When the Egyptian economist, Samīr Amīn, talks of armed Libyan uprisings, he claims that the aim of the American, European and Japanese armed forces’ intervention was neither for the “protection of civilians”, neither “democracy”, but the control of oil and the purchase of a huge military post in the country.
Furthermore, when he writes in the Arabic language, Amīn cites an expression of Mao, who claims that capitalism had nothing to offer the people of the three continents (Asia, Africa and Latin America) and that the south represents the cyclonic zone – that is the zone where the uprisings took place. Talking about this, the author claims that the “Arab uprising” isn’t the only example, but it is the latest expression of an instability which is typical of this “cyclonic area”.
A first wave of “revolutions” swept away some Asian dictatorships (Philippines and Indonesia) and some African opportunities were created by imperialism and by local reactionary coalitions. The author highlighted that the USA and Europe succeeded to stop popular movements which were huge for the demonstrations that they provoked. In the same way these two imperialist powers want to do again in the Arab world what they did in those countries: change everything in order that nothing changes. Amīn claims that in the Philippines and in Indonesia, the USA, the EU and Japan, act to maintain the “essential”, thereby creating neo-liberal governments who are favourable to foreign policy.
The author states that uprisings are potential bearers of revolutionary achievements and they are expectable nearly everywhere in the three continents, which are now more than ever cyclonic zones. It disproves sugary speeches about “eternal capitalism”, usually connected with stability, peace and democratic progress. In order to obtain revolutionary achievements these uprisings will have to create positive inner convergences, on the other hand they will have to defeat the USA, Europe and Japan’s interventions (even military’s ones), since no one can allow these countries to do a military intervention in the southern countries’ domestic affairs. This is true even if the pretext is apparently justifiable with humanitarian intervention. Nowadays the main idea is to institute an “international law” whereby they can intervene in case of a violation of people’s fundamental rights. According to Amīn there aren’t the right conditions to go ahead in this direction. The “International Community” doesn’t exist because it can be summarized by the United States’ ambassador, followed automatically by his European colleagues.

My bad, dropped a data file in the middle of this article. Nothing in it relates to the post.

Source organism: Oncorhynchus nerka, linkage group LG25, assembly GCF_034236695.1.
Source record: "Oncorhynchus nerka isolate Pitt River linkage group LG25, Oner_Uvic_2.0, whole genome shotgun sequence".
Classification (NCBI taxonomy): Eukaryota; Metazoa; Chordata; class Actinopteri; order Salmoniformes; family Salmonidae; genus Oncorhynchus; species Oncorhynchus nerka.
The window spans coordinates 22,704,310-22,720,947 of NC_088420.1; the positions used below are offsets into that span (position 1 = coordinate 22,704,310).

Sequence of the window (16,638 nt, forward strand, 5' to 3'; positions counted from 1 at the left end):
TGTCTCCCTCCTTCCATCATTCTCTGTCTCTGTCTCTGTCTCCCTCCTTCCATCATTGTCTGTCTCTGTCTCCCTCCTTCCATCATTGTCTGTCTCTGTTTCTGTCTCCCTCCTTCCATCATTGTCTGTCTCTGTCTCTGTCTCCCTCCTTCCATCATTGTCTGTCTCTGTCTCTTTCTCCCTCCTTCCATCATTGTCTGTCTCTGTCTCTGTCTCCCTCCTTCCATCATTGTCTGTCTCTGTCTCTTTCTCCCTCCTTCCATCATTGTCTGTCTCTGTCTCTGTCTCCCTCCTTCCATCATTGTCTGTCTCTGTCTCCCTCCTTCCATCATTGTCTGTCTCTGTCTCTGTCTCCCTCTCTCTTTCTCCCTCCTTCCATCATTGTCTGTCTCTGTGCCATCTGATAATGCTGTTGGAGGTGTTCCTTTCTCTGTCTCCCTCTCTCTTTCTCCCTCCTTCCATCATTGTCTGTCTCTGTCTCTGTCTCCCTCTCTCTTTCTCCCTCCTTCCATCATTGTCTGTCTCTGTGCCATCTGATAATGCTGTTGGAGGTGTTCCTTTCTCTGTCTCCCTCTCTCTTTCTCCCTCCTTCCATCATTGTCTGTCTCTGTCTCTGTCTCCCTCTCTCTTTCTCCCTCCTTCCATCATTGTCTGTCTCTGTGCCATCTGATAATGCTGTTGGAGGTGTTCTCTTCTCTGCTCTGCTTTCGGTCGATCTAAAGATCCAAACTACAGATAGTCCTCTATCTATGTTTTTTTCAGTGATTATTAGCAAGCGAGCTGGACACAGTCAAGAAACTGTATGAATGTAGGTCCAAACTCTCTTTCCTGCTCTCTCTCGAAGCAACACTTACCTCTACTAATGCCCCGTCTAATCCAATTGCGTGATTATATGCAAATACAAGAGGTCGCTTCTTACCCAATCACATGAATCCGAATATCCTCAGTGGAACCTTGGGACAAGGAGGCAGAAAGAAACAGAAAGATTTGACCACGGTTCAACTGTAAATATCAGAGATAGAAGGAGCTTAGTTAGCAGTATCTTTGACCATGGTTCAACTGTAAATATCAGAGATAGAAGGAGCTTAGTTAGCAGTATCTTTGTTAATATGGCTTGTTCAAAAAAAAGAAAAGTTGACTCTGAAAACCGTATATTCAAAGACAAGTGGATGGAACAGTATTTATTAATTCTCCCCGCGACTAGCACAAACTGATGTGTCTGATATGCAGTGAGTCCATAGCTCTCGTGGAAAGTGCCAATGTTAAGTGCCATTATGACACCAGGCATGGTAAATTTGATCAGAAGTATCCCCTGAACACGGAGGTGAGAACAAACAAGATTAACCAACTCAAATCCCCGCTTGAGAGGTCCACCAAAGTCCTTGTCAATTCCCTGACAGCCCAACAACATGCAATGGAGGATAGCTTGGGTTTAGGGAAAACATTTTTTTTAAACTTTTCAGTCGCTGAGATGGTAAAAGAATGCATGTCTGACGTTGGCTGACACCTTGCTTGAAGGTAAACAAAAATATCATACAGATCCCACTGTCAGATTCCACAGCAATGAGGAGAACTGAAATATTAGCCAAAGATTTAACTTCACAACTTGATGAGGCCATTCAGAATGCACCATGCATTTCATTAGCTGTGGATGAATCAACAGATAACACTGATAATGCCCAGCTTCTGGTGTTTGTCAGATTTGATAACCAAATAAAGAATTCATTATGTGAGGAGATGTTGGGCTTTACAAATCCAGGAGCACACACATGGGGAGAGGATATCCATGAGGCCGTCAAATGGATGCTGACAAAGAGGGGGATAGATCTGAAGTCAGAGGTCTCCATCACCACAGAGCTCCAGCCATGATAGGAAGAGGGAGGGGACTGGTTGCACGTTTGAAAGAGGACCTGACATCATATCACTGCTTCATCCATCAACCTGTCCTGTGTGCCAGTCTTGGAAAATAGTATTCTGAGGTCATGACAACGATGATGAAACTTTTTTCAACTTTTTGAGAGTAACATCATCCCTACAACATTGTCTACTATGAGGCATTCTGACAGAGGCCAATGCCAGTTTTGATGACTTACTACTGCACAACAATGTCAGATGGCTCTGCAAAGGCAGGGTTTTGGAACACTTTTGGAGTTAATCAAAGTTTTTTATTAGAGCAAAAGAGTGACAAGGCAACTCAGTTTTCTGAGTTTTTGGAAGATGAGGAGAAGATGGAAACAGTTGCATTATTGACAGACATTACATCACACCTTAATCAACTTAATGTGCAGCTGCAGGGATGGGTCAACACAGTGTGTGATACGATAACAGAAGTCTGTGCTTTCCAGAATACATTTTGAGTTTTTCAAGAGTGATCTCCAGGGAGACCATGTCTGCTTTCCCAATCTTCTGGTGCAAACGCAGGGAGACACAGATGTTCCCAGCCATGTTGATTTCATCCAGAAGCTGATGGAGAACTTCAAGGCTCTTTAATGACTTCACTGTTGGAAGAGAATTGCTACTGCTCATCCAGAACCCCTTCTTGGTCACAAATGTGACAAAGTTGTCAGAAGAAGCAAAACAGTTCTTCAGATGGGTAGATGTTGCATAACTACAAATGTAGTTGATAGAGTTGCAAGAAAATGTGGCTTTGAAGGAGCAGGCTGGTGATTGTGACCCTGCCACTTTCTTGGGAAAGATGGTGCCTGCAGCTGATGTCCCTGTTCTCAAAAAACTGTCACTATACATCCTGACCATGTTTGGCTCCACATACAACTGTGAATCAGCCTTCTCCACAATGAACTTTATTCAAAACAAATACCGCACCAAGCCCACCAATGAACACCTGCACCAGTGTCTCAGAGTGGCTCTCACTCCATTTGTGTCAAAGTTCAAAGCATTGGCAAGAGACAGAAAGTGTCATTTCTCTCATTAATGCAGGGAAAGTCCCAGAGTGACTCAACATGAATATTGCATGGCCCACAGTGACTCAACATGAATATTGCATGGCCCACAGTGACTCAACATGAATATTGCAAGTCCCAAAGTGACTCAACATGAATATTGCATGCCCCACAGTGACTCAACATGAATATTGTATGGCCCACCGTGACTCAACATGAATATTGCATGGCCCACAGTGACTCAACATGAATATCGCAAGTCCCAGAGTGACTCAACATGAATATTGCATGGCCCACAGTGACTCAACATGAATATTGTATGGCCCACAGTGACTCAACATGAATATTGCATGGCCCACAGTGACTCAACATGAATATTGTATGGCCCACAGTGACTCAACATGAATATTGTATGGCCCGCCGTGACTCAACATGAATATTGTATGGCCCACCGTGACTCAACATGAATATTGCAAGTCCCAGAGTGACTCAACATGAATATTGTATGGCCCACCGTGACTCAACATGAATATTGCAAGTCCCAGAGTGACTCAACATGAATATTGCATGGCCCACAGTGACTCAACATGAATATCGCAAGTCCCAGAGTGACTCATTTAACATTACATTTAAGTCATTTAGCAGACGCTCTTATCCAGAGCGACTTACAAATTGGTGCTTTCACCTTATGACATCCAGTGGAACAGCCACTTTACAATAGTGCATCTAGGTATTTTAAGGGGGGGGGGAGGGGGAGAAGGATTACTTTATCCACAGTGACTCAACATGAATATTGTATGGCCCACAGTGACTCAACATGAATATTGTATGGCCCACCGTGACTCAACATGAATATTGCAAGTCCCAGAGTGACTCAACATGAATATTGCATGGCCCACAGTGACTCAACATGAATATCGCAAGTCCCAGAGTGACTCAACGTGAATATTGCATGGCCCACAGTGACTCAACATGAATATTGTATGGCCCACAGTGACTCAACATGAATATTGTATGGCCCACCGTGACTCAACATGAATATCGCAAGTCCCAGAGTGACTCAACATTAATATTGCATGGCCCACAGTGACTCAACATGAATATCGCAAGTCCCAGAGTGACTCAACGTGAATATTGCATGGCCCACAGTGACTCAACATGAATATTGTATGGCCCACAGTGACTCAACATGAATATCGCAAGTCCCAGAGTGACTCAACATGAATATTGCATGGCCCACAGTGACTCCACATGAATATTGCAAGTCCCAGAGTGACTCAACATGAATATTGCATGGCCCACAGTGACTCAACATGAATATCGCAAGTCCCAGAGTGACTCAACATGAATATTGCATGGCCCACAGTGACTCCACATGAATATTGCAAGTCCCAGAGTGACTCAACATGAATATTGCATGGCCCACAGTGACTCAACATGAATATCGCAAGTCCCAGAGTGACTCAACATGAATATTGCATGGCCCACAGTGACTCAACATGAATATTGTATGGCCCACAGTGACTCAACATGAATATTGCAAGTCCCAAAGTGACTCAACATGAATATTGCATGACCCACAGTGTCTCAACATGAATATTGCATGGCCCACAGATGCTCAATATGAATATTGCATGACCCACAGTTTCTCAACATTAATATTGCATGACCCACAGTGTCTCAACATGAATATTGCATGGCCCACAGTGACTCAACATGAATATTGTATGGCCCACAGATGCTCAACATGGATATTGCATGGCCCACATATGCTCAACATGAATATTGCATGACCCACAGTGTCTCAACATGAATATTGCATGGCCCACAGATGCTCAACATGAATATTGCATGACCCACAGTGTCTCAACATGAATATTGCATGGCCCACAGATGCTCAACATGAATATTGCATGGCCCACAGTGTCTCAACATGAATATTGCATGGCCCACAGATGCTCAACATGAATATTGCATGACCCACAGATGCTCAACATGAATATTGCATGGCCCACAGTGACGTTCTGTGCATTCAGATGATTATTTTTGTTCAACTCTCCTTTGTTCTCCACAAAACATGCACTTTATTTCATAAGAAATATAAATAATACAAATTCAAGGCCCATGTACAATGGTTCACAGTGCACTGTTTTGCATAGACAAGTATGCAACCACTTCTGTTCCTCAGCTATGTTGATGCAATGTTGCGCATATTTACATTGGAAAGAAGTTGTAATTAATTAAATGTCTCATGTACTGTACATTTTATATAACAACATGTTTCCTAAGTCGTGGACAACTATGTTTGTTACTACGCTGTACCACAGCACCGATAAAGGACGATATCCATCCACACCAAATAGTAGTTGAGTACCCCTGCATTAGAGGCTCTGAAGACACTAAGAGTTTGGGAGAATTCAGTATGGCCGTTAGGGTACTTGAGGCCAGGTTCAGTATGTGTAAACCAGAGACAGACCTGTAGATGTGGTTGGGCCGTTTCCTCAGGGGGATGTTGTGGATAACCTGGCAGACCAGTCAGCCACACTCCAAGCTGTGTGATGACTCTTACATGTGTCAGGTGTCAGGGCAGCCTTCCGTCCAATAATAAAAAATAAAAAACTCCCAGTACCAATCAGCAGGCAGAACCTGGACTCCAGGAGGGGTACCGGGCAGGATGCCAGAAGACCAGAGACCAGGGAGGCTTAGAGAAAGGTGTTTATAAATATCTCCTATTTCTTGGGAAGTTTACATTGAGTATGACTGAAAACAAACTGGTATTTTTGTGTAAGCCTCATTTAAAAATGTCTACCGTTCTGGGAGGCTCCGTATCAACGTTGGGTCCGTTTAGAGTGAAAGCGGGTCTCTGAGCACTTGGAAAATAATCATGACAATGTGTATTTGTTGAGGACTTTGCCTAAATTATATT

The author rhetorically asks himself if it is necessary to remember the long list of these wicked criminal interventions and their results (for example Iraq), or to remember the principle of “double standards” that characterises them (let’s think about disowned rights of Palestinians and about the unconditional support to Israel or to the several dictatorships in Africa).
He finishes by saying that the “spring” of uprisings by the Arab people coincides with the “autumn of capitalism” – that is the decline of the monopolies of capitalism which are generalized and globalised. According to Amīn these movements start when suburban countries regain independence in order to transform the world and so it is about anti-imperialist movements that are therefore partially against capitalism. The decline of capitalism can open the way to socialism or, alternatively, to widespread barbarity. The United States Army and their subordinate NATO allies’ project to rein military control over the planet demonstrates the decline of democracy in imperialist countries. The rejection of democracy in the southern countries where uprisings take place (which takes the form of religious “fundamentalist” illusions) work together for this unfavourable perspective. According to the author, the fight for democratization becomes crucial in this moment. This is when the prospect of people’s future emancipation stands out against that of widespread barbarity.